Green Electronics Council
Why we love them: The EPEAT eco-label for tech products is a global, expanding program that gets results and pushes us to keep improving.
HP is a big supporter of eco-labels that help consumers and organizations choose environmentally friendly products. That’s why we helped develop the Green Electronics Council’s EPEAT (Electronic Product Environmental Assessment Tool) in 2006 and worked with the GEC to make it the definitive environmental rating system for electronics. Contributing to the label’s expansion inspires HP to keep innovating and leading the industry forward. “It helps us raise the bar on the environmental performance of products,” says Ngozi Lawanson, PC Product Stewardship Marketing Lead at HP. Today, EPEAT tracks more than 4,400 products, including computers, printers, TVs and displays from more than 60 manufacturers in 43 countries. These products must meet standards that include low toxicity, energy efficiency and recyclability. The 993.4 million EPEAT-registered electronics purchased by consumers since 2006 will keep 31 million metric tons of greenhouse gas emissions out of the atmosphere and 565,142 metric tons of hazardous waste out of landfills.
The Climate Group
Why we love them: Their corporate initiatives for renewable energy and electric vehicles harness the buying power of market leaders to accelerate climate action.
Based in London, the Climate Group is a leader in getting huge businesses to work together. HP has joined two of the group’s flagship initiatives: the Renewable Energy 100 and the Electrical Vehicle 100. After the separation that created HP, we joined the Climate Group’s RE100, whose members commit to using 100 percent renewable energy. “As a new company, we said, ‘This is an opportunity for us to go big,’” says David Eichberg, HP’s Sustainability Strategist. “RE100 is the type of partner we need to get there.” HP is also a founding member of EV100, a global initiative launched last year that commits member companies — including IKEA, Unilever and PG&E — to making electric transport the new normal by 2030. At HP, that means integrating electric vehicles into our corporate fleets and installing charging stations at our offices.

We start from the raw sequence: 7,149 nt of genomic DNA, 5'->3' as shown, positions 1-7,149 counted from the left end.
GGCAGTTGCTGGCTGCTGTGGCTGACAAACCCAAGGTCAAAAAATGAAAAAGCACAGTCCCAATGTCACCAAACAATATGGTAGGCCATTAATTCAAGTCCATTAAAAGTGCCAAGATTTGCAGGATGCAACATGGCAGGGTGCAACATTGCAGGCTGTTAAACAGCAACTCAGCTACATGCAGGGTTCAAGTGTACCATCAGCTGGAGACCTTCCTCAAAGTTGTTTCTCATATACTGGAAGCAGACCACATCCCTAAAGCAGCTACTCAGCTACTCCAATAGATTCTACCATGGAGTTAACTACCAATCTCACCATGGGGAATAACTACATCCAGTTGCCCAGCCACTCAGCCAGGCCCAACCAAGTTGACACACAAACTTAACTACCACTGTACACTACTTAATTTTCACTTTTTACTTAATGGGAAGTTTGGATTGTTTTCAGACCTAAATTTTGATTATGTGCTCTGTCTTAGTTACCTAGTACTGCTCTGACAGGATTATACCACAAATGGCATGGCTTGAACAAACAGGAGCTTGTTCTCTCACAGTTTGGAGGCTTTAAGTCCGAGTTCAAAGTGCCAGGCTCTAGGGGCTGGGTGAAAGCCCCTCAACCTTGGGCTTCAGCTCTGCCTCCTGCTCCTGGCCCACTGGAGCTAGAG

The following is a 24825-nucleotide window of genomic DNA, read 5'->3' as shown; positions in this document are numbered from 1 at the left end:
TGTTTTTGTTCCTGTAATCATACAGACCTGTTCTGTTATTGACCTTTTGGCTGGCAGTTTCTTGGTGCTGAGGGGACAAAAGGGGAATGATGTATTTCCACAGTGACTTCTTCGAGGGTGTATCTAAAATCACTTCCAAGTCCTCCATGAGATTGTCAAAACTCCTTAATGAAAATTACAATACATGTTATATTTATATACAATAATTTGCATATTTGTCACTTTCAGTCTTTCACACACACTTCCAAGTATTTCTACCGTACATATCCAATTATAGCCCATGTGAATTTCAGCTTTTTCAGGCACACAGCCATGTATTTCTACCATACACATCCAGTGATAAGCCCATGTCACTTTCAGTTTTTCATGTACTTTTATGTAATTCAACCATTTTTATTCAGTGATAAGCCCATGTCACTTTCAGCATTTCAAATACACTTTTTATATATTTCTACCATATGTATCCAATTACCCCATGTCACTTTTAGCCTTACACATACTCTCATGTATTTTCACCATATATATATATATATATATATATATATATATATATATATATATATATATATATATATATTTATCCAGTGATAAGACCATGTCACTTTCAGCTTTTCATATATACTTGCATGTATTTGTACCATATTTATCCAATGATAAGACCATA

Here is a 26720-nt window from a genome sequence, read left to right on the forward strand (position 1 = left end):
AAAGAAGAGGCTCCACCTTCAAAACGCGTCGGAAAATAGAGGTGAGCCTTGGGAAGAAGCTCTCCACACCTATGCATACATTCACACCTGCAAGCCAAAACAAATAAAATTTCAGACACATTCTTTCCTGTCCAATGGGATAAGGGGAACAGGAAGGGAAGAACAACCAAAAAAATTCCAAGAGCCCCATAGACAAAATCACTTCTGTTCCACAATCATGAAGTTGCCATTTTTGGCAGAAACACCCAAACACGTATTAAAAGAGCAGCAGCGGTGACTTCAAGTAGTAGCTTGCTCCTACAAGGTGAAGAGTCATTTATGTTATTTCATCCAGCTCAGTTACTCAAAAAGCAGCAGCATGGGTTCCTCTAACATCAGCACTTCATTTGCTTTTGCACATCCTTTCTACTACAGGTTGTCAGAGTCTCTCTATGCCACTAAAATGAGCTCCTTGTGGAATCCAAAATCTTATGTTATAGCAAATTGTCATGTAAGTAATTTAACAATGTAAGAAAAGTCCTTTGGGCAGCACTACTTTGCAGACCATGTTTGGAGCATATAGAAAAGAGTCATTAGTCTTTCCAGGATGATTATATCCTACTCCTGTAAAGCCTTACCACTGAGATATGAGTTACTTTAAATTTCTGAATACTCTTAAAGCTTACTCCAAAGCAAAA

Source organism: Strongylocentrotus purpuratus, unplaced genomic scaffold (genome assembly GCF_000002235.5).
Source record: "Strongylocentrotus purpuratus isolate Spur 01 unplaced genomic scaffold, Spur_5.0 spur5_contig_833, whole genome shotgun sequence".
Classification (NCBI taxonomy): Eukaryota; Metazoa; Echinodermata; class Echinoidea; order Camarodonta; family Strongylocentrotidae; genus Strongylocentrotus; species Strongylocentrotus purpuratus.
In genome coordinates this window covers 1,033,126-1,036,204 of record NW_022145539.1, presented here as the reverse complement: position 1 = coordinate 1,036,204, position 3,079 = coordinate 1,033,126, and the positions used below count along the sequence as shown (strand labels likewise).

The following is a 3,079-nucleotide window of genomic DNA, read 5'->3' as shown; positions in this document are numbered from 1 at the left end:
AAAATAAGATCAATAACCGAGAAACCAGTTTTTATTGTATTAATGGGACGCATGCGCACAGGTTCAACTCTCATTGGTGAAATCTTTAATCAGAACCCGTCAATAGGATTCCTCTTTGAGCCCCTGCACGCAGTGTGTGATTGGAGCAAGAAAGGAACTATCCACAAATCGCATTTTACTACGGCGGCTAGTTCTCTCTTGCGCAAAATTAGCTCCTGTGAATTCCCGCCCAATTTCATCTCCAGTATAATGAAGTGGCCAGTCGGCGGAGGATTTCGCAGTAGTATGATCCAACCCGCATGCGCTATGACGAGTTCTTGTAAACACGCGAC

Natural Resources Defense Council
Why we love them: We’re working together to create an energy-efficiency standard for electronics manufacturers in China.
Three years ago, NRDC, a nonprofit that helps businesses develop practical shifts to greener ways of doing business, invited leaders in the textile and electronics industries in China’s Suzhou region to take part in an ambitious pilot program. The goal was to establish best practices for energy management in the Chinese electronics and textile manufacturing supply chain and showcase the payoff of these systems — creating the proof-of-concept foundation for game-changing national energy-efficiency policies. Working with NRDC, HP is helping two of its factories adopt these systems, which are considered today’s most advanced approach to energy use because they integrate technology and management to continuously improve a facility’s energy efficiency and performance. For instance, Chicony, one of HP’s factory partners, implemented heat recovery, LED lighting and water efficiency projects that will save an estimated 1,800 tons of CO2e emissions, 52,000 cubic meters of water and $300,000 annually.